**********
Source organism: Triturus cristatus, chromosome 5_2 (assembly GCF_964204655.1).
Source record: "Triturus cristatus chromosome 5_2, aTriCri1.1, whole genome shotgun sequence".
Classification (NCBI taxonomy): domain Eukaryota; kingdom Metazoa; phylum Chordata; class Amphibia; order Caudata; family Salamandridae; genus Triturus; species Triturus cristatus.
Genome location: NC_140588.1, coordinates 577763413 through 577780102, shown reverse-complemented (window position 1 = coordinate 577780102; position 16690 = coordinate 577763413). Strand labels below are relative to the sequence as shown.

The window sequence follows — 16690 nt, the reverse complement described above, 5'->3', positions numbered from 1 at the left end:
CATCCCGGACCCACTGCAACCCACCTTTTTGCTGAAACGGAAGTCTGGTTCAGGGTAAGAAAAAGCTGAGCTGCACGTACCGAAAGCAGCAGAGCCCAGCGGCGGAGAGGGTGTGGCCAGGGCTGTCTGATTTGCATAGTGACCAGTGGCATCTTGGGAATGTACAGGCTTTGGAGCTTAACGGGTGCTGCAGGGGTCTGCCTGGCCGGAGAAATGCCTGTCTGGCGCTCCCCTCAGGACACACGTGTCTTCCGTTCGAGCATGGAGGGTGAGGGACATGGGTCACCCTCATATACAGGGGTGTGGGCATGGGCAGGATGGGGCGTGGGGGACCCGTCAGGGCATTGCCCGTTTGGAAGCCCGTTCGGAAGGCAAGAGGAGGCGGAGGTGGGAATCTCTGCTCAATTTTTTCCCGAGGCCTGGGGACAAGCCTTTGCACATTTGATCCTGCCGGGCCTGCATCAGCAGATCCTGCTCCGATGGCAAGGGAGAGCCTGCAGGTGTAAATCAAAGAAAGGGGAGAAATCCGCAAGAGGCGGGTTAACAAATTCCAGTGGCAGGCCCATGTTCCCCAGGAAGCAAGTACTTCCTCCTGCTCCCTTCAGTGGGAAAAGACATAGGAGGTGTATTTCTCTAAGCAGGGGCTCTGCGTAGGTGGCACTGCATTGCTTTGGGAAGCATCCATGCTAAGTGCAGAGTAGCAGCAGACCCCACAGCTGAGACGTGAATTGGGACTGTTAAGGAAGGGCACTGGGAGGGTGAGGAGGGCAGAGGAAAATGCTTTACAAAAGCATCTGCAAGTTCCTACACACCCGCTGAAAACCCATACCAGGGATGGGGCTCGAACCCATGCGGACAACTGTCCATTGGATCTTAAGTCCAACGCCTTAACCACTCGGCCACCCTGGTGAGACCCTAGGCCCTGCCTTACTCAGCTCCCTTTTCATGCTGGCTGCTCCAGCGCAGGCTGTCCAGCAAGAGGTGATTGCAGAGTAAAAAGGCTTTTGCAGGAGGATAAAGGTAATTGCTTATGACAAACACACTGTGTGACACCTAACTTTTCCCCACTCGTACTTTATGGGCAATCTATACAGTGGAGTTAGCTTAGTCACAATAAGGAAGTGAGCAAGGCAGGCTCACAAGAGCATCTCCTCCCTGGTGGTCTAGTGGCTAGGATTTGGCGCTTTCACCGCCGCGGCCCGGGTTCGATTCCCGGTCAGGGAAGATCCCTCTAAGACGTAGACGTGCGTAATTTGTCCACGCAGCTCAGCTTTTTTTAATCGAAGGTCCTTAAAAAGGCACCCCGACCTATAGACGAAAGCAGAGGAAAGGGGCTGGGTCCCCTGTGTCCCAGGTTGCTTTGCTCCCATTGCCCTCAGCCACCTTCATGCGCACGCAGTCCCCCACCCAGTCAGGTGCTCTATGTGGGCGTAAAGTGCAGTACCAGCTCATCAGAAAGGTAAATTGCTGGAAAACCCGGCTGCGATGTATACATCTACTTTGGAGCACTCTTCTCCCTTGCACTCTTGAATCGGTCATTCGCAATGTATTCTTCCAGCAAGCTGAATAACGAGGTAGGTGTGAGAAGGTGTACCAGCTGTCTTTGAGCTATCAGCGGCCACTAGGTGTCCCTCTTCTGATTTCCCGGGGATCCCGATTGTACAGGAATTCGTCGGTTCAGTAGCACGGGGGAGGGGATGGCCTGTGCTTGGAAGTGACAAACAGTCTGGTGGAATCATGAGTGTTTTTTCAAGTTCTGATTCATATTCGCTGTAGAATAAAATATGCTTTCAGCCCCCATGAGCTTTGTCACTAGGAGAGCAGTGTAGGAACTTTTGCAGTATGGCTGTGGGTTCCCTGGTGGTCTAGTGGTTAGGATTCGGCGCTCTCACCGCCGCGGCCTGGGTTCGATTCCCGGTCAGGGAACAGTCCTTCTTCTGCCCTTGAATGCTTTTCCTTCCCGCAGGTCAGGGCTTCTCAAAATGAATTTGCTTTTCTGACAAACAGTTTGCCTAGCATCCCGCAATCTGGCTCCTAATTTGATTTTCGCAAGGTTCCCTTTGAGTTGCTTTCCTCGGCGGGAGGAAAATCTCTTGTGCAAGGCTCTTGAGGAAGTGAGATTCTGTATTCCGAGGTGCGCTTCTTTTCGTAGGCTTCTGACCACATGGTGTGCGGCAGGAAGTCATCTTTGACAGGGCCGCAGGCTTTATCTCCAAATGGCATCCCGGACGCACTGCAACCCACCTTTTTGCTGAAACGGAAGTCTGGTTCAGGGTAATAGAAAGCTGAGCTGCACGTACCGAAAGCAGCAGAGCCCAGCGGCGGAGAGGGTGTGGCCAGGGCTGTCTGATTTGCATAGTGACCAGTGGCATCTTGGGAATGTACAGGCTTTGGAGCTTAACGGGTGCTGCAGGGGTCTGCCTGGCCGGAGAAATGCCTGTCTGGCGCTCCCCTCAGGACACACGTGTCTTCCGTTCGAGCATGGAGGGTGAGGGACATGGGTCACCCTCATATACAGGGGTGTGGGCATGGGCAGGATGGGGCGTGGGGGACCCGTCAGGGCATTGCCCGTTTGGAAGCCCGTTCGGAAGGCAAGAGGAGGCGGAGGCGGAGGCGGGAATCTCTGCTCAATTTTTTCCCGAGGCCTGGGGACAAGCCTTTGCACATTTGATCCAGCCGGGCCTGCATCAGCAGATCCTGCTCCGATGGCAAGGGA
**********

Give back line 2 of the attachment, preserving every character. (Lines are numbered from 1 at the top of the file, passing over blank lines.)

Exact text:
Source record: "Triturus cristatus chromosome 5_2, aTriCri1.1, whole genome shotgun sequence".